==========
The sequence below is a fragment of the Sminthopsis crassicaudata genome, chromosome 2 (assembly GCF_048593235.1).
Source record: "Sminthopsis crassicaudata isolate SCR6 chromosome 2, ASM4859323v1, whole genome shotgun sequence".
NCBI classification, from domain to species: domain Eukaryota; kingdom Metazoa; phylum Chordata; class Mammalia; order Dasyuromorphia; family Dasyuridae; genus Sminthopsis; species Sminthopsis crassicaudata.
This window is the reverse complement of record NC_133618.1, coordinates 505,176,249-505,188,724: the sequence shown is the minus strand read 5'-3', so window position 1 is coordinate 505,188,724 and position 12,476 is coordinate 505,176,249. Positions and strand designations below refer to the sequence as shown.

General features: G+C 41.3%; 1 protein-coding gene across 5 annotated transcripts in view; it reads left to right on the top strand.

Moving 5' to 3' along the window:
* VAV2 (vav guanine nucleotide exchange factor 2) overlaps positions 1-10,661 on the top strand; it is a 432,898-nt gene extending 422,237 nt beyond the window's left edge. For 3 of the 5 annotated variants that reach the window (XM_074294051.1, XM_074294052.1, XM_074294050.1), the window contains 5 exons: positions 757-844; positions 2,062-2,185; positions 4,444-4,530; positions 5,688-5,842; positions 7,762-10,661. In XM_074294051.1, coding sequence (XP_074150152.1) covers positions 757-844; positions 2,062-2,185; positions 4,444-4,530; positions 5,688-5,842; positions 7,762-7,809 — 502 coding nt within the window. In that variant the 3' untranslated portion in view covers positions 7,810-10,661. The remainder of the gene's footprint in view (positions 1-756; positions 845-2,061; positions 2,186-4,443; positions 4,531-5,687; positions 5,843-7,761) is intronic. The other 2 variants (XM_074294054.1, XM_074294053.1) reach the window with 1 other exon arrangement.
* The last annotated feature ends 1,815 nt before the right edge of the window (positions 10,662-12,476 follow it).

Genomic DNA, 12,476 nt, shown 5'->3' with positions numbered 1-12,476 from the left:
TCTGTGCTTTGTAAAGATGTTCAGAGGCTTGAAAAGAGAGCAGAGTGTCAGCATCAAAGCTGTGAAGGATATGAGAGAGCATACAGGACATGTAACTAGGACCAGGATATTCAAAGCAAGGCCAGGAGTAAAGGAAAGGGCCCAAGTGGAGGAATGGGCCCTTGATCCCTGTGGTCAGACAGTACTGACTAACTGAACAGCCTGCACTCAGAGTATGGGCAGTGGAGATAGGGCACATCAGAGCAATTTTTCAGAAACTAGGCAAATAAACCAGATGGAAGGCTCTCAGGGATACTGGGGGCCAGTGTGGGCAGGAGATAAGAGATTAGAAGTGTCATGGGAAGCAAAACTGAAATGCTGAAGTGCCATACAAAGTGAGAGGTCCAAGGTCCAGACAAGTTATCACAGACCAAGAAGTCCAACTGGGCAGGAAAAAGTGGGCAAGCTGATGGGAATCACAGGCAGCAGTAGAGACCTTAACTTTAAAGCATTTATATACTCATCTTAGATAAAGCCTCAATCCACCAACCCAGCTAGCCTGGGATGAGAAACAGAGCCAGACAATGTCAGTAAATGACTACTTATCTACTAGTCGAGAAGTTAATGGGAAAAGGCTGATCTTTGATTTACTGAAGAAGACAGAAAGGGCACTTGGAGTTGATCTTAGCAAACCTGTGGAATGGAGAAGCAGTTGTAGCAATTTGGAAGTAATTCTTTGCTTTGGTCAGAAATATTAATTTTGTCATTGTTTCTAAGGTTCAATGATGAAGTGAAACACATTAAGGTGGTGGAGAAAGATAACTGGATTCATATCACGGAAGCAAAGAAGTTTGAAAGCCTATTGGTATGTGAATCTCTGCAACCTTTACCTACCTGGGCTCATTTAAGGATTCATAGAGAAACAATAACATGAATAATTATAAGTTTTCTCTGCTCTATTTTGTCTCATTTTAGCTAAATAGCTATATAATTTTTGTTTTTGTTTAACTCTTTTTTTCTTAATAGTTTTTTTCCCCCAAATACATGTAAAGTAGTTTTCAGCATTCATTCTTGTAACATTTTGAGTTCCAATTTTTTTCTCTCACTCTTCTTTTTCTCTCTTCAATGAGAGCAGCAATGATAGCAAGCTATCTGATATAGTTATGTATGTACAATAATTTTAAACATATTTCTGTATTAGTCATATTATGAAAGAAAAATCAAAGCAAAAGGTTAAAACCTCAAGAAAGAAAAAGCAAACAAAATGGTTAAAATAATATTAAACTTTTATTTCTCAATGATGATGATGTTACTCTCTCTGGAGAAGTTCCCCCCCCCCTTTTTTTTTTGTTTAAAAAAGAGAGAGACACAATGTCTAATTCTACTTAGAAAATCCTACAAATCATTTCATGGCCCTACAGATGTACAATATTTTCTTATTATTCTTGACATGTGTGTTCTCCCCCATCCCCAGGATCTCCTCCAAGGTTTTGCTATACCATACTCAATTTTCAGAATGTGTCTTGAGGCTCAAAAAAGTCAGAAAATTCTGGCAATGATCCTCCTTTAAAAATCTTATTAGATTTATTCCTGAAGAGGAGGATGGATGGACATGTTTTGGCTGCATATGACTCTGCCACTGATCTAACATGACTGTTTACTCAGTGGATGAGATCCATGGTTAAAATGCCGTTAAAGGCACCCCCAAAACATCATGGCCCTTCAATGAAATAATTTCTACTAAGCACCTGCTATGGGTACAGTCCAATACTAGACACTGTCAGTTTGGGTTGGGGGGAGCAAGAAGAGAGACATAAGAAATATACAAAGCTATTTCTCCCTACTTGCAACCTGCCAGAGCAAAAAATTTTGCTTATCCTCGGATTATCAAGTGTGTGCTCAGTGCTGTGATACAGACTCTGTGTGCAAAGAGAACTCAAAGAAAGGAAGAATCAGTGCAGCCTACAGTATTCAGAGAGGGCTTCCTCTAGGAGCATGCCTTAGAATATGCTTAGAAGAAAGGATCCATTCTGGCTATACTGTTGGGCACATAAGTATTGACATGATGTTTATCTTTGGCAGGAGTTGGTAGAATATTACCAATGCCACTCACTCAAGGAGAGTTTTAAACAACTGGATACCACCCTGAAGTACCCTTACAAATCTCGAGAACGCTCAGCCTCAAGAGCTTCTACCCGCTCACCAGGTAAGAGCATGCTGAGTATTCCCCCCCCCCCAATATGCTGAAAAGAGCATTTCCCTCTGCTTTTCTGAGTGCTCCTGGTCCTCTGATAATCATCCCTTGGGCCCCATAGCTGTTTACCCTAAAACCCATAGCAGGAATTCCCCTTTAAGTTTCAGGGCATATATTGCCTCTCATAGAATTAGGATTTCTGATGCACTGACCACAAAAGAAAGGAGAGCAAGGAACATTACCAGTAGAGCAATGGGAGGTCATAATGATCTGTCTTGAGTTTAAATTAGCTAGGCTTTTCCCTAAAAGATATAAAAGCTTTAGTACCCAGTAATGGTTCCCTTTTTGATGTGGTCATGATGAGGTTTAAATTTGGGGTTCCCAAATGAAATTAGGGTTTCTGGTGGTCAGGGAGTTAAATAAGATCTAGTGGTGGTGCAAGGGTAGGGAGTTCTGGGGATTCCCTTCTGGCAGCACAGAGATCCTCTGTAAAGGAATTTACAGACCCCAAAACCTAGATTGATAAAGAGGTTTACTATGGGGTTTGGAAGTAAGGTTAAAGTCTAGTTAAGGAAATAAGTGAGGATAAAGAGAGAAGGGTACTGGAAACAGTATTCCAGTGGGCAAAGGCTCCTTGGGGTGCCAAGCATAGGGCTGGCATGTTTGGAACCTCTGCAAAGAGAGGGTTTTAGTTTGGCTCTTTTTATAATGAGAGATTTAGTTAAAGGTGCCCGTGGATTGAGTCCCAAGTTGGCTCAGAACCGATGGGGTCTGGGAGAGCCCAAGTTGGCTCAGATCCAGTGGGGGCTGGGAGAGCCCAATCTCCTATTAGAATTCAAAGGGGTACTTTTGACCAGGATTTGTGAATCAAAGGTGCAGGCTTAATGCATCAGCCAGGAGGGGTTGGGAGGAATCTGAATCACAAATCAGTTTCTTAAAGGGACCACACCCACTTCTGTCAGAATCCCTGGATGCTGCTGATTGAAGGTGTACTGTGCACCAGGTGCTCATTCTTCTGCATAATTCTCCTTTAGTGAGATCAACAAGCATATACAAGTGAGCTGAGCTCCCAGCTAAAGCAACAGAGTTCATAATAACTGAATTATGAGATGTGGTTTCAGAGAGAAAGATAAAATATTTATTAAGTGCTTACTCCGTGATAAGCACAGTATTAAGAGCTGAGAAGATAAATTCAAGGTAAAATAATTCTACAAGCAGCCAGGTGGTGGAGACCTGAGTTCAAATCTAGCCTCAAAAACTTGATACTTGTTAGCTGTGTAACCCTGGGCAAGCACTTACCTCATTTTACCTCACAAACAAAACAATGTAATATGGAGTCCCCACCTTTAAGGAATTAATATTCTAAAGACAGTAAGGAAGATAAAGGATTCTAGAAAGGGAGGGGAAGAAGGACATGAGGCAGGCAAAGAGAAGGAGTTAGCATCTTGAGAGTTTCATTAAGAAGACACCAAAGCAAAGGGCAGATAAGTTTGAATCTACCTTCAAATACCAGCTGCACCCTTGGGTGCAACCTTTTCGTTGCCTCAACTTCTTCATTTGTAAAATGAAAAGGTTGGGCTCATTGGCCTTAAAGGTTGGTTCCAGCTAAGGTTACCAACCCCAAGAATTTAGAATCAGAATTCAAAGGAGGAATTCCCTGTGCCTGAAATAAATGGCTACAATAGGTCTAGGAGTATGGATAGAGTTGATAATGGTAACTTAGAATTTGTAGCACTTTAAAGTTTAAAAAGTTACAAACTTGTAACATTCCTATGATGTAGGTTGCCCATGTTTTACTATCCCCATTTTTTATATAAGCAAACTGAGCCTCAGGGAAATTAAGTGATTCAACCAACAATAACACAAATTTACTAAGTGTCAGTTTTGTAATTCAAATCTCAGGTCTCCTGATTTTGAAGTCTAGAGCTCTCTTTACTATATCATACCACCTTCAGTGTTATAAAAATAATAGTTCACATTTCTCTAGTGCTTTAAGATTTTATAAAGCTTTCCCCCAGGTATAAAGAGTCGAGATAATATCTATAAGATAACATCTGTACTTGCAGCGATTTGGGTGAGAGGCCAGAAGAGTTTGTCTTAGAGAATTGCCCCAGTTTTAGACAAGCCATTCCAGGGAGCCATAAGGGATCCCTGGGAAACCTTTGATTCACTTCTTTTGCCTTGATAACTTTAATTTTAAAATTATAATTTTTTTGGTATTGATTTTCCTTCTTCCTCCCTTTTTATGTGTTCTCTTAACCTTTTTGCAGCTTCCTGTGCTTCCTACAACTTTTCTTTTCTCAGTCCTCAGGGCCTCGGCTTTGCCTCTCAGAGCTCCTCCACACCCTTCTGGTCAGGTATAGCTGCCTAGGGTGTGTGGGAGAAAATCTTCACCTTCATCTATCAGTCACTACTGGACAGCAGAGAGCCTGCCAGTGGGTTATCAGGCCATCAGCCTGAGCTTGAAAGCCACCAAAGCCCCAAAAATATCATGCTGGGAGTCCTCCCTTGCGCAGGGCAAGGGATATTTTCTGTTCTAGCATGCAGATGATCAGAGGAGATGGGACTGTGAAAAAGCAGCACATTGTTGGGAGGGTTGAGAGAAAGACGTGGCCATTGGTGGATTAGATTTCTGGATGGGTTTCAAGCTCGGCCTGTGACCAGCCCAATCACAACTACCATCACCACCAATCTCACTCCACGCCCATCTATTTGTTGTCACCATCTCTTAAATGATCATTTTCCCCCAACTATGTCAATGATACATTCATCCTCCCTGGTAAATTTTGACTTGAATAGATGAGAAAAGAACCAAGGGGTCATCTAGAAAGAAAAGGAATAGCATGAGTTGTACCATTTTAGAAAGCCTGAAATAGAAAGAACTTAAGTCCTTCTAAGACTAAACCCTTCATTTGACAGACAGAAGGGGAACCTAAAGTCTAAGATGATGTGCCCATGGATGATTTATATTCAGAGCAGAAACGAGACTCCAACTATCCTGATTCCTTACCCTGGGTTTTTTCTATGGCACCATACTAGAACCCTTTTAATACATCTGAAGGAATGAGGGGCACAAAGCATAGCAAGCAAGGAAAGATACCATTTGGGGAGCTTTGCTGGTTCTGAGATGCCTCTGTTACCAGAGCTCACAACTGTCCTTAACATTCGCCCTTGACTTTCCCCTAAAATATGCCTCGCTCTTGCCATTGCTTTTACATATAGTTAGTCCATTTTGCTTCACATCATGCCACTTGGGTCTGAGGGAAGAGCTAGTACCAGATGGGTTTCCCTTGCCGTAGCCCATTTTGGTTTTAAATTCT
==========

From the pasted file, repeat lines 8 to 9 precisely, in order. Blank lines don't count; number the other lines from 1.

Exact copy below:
* The last annotated feature ends 1,815 nt before the right edge of the window (positions 10,662-12,476 follow it).

Genomic DNA, 12,476 nt, shown 5'->3' with positions numbered 1-12,476 from the left: